Dr. James Bertsch is an institution of thought, grace, and power in the community of Sayville, serving as a twice-elected board of education trustee and leading some of the most widely attended youth service groups for the town.
Jim Morgo, who nominated Bertsch, said of his potential for doing even more for the community, “I’m sure James’s special combination of energy and idealism will continue to have him get good things done, good things for his hometown and good things for all of Long Island.”
After being told he was the winner of this year’s Suffolk County News Inspiration Award, Bertsch was in complete disbelief, thinking, There are so many more people I can think of that are better deserving of this award than me.
A large part of Bertsch’s support of the community is in lifting other leaders in town to fulfill their dreams and passions.
When asked which community members most inspire him, Bertsch responded, “Jamie Atkinson and his wife, Brenda, who created the Notre Dame Early College Since the age of 10, Atkinson has been serving Sayville’s Community Ambulance and was the organization’s youngest chief and has been a longtime board president. Most recently, two scholarship recipients at Sayville High School have been offered admission to Notre Dame University in Indiana.”
In his role as Board of Election trustee, Bertsch has come under fire for being one of its most vocal members, but has found this challenge to be rewarding, as it helps engage the community in debate and therefore, progress.
“Serving as a trustee for the Sayville Schools Board of Education during the pandemic is the hardest thing I’ve ever done,” he said. “We need to be positive, supportive and take care of our kids, our staff and our community. Some people are angry and take their frustrations and pain out on us. Such people are most in need of our compassion.”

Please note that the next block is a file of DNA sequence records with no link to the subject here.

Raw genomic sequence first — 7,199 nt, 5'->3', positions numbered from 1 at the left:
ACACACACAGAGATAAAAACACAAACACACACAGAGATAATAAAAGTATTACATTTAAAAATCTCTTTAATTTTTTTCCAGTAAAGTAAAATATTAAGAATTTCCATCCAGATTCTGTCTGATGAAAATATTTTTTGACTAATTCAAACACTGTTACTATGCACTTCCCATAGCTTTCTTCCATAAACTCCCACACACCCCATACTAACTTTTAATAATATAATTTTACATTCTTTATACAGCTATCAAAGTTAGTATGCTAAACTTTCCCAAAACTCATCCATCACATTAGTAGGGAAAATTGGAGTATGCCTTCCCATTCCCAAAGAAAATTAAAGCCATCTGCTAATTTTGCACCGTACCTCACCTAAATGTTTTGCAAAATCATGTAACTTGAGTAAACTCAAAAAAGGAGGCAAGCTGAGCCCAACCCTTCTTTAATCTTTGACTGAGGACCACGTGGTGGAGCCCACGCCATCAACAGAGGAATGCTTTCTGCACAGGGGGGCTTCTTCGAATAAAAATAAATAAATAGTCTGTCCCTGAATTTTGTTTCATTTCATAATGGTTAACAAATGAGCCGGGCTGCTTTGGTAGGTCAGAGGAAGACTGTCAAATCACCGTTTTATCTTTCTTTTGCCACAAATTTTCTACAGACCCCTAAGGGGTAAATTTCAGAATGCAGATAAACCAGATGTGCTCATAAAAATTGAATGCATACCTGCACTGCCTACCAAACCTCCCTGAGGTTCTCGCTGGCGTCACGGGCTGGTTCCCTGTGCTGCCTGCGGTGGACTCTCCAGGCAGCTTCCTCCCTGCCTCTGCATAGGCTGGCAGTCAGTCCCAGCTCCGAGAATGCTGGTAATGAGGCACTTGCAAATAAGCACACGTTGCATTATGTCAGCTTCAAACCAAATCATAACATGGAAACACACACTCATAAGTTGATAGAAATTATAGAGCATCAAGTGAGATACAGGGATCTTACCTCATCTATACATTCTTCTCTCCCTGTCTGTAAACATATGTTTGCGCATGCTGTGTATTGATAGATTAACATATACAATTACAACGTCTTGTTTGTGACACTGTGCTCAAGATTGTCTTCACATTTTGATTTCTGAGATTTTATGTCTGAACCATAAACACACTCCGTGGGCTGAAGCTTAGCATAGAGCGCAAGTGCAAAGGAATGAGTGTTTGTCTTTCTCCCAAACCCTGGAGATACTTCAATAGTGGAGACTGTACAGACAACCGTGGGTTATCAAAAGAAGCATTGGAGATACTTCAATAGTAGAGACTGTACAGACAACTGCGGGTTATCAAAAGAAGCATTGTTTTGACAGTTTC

Aside from being a trustee, Bertsch has also led the community in the following roles: The Sayville Michael Murphy Team, Creek Defender for Save the Great South Bay, originator and leader of the Sayville Veteran Gravestone Restoration, and serving on educational panels (Environmental Businesses, Reforming Government, Climate Change, Islip at a Crossroads [Infrastructure], Governmental and Medical Update on COVID and others).
A native of Sayville, Bertsch has long been invested in preserving and growing the unique small-town qualities that have come to define Sayville.
In speaking of the transformation Sayville has undergone since his time as a child, Bertsch said that Sayville changed from a working-class to a middle-class community from when he graduated Sayville High School in 1988.
“Many of us shared bedrooms with siblings and things like that. My mom raised five kids by herself,” he added. “Lots of us lived like that. We were happy and had less.”
In more recent times, Bertsch said, “We have a strong civic fabric, yet I see us being pulled away from each other by outside forces, such as the strains of the pandemic, our high cost of living (we work more) and our ugly political climate. If we can identify these outside distractors and take concrete steps to address them on a hyper-local level, I think we’d feel better about our community and ourselves.”
Never one to shy away from tough topics, especially concerning the school district, Bertsch often writes op-eds for the Suffolk County News, addressing difficult issues head-on and offering solutions.
Following the STRIDES event in Sayville, one that pulled together thousands of members of the community in a march of unity and solidarity, Bertsch wrote an op-ed about attendees of the student-led gathering who sought to cause division and slander after-school groups at Sayville High School, and called for the town to immediately rebuke the claims made by the offending party.
Bertsch treats the community as an extension of his own family and residence, saying of his block, Hamilton Street, “[We are] like a family. We have had block parties every year this decade. We look out for each other. We are friends. We take care of each other. Our town is a lot like that.”
Counting his family—wife Christina and two daughters in Sayville Public School—as a source of strength and inspiration, Bertsch said he thinks of them first when looking to serve the community as a whole.
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